This update led to recurring confusion, creating a misconception that G-SYNC and V-SYNC are entirely separate options. However, with G-SYNC enabled, the “Vertical sync” option in the control panel no longer acts as V-SYNC, and actually dictates whether, one, the G-SYNC module compensates for frametime variances output by the system (which prevents tearing at all times. G-SYNC + V-SYNC “Off” disables this behavior; see G-SYNC 101: Range), and two, whether G-SYNC falls back on fixed refresh rate V-SYNC behavior; if V-SYNC is “On,” G-SYNC will revert to V-SYNC behavior above its range, if V-SYNC is “Off,” G-SYNC will disable above its range, and tearing will begin display wide.

Within its range, G-SYNC is the only syncing method active, no matter the V-SYNC “On” or “Off” setting.

Currently, when G-SYNC is enabled, the control panel’s “Vertical sync” entry is automatically engaged to “Use the 3D application setting,” which defers V-SYNC fallback behavior and frametime compensation control to the in-game V-SYNC option. This can be manually overridden by changing the “Vertical sync” entry in the control panel to “Off,” “On,” or “Fast.”

2257 Comments For “G-SYNC 101”

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Thank you for this amazing article.

I am struggling to find the optimal settings for my set up to play Microsoft Flight Simulator. Anything above 30 FPS works well as long as it is stutter and lag free.

The refresh rate for my monitor is 144hz and I have capped the FPS to 35 in Nvidia Control Panel. G Sync is enabled and V Sync set to On in Nvidia Control Panel.
V sync is off in game.

Another option is to use 100hz refresh on my monitor and use in game V sync to 1/3rd of my monitor refresh rate which locks the FPS at 33. This way I do not need to lock the FPS in the Nvidia Control Panel. The only in game V Sync options are (locked at refresh rate, half refresh rate & 1/3rd refresh rate)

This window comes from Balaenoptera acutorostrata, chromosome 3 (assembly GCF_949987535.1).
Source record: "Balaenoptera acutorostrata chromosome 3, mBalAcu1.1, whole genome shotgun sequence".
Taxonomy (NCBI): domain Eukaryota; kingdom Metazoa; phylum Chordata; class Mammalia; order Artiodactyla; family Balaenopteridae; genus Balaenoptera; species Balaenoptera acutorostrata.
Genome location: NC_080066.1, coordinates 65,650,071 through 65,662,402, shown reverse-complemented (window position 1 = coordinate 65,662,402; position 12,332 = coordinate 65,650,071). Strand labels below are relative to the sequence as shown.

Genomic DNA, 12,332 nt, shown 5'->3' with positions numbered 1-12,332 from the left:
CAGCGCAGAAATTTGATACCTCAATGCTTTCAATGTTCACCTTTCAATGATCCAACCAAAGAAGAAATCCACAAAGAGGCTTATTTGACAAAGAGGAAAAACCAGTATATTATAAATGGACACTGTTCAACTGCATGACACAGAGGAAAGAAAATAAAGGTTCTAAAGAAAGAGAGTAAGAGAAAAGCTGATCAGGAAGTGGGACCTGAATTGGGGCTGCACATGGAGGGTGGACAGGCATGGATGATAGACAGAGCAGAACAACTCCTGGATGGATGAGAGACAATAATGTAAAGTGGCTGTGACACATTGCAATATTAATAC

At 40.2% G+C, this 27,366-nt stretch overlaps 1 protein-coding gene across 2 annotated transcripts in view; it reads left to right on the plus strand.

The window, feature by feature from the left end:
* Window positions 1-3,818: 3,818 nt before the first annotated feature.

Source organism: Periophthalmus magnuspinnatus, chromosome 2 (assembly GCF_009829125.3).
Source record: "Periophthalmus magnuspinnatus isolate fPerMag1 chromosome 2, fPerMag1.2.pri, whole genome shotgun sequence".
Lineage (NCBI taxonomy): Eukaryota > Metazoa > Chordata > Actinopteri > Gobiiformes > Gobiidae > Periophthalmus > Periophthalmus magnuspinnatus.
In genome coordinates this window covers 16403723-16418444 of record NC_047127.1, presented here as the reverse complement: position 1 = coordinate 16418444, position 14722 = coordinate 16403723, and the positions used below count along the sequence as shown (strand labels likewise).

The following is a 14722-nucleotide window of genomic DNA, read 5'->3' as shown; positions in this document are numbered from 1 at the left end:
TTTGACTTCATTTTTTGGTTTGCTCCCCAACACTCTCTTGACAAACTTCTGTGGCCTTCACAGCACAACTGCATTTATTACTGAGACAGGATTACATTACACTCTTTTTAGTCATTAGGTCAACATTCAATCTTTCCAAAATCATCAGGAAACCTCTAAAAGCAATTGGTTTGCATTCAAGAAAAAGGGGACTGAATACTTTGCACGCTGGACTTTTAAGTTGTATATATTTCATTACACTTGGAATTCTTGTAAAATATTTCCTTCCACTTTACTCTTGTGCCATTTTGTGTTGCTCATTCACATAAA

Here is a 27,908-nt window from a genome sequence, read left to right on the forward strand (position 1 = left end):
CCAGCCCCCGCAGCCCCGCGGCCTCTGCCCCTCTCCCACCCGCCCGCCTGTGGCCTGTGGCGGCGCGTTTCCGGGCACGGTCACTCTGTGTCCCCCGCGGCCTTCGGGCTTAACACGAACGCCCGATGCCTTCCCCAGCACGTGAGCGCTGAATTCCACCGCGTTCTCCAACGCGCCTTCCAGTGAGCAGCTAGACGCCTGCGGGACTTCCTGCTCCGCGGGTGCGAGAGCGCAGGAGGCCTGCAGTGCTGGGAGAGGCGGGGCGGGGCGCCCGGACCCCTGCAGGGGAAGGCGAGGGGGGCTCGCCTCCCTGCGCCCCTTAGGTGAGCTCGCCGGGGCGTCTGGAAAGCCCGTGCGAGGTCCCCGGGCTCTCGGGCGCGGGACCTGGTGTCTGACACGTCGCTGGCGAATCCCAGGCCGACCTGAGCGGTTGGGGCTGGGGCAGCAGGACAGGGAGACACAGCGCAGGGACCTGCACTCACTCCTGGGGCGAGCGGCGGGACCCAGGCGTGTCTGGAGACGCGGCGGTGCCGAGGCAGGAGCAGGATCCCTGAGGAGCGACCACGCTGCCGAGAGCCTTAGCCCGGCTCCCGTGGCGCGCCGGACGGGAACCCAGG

Which of the two options would you recommend for stutter, lag free and overall best experience?

Thank you for all your help!


Hi, thanks for sharing the guide. I would like to ask what the optimal settings for Apex Legends would be with Nvidia reflex and Gsync on 240hz monitor with Gsync module.

1) Is in-game double buffer vsync recommended over NVCP vsync for Apex Legends?
2) Does nvidia reflex cap use in-game limiter or external limiter (NVCP)?
3) Nvidia Reflex with Gsync and Vsync has an auto FPS limit. Should I limit the FPS in-game slightly below the Nvidia Reflex auto fps cap to attain any benefits to lower latency or smoother gameplay?

Thank you in advance!


Hello i wanted to ask about LLM, i use 144 hz monitor and i do FPS Limiting from Nvidia Control Panel to 141, is V-Sync ON from Nvidia Panel will do somethink bad for the input lag or whatever while combining it with G-Sync, i disabling V-Sync in game and adding V-Sync from Nvidia Control Panel, and now for the LLM, is it important to use LLM while if im not wrong it can reduce part of the FPS in example if you play high game you probably can reduce some fps because of LLM.


Also in what i saw using in game limiter can do lower latency than limiting fps in nvidia control panel or whatever outside, is the difference really that big ? Because im playing Godfall example that doesnt have in game fps limiter and im using 141 fps in Nvidia Control Panel i can try 142 aswell.


I have gsync 144hz monitor and I set max FPS to 138 using NVCP (RTSS interfere with my games online services like FH5), but if a game has a built in FPS limiter, like 60 (Dark Souls), 90 (Batman AK), or 120 (HZD) max FPS (something below my global 138 max fps), will that cause any conflict or impact on performance? Just asking cause I don’t want to keep turning off max fps from NVCP before I play games that have built-in fps limiter (which set below my global FPS limit).


Just bought a AOC24g2 144hz monitor, I usually play valorant and frames fluctuate between 130ish to 190 ish fps. is it worth to turn on Gsync + Vsync +reflex as screen tearing and frame slowdowns bothered me on my previous monitor and the latency penalty is relatively small ( 11ms with gsync+ nvcp vsync capped at 141fps vs 8-9ms uncapped with no gsync+vsync).